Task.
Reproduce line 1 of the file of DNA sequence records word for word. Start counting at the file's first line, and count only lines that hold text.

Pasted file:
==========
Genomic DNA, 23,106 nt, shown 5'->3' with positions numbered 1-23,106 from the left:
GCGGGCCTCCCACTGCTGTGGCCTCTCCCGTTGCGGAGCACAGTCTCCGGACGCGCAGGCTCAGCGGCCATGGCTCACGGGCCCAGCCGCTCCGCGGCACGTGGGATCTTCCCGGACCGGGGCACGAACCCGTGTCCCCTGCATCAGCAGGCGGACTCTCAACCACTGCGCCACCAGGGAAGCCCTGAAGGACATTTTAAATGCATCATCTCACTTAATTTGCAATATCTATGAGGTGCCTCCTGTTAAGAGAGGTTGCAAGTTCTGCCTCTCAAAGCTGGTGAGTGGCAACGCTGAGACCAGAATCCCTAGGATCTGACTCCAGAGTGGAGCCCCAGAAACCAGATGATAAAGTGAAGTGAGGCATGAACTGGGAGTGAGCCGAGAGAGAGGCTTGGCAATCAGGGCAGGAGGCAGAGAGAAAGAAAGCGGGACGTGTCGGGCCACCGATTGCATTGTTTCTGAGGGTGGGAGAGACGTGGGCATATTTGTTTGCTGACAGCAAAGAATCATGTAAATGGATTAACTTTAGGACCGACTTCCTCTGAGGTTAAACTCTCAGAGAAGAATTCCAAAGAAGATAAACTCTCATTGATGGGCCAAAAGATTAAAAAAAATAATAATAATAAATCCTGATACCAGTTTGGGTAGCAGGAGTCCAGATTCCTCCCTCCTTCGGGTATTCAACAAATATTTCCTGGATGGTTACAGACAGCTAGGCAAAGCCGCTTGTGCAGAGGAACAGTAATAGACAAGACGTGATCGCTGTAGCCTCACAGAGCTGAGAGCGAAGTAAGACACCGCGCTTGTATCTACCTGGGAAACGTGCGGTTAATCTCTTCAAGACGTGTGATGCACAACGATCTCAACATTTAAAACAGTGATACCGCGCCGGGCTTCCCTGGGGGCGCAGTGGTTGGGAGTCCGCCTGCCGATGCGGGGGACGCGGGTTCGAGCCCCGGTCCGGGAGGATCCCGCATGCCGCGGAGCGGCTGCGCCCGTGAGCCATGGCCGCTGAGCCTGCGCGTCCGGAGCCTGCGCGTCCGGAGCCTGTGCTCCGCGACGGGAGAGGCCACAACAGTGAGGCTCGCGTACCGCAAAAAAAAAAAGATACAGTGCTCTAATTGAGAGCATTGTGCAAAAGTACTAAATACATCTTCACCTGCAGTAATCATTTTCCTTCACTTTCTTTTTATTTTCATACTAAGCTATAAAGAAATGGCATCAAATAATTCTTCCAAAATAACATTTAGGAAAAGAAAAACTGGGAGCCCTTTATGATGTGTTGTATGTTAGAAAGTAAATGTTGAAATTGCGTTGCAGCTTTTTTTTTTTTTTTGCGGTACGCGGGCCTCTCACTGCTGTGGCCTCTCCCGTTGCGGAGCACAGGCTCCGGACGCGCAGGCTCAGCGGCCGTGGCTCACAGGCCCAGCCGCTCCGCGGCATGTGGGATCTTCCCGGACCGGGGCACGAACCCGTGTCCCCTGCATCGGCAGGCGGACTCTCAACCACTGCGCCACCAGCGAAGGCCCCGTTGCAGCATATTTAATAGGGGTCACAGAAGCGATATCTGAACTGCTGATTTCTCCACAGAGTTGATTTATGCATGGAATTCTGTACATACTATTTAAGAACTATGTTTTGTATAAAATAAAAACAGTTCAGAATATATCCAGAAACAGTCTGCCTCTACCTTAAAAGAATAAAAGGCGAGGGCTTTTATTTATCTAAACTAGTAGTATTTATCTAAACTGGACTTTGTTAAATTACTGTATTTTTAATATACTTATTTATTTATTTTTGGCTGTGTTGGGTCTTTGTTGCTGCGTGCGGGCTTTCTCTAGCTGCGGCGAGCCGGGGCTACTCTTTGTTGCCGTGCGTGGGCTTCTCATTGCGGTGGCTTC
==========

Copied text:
Genomic DNA, 23,106 nt, shown 5'->3' with positions numbered 1-23,106 from the left: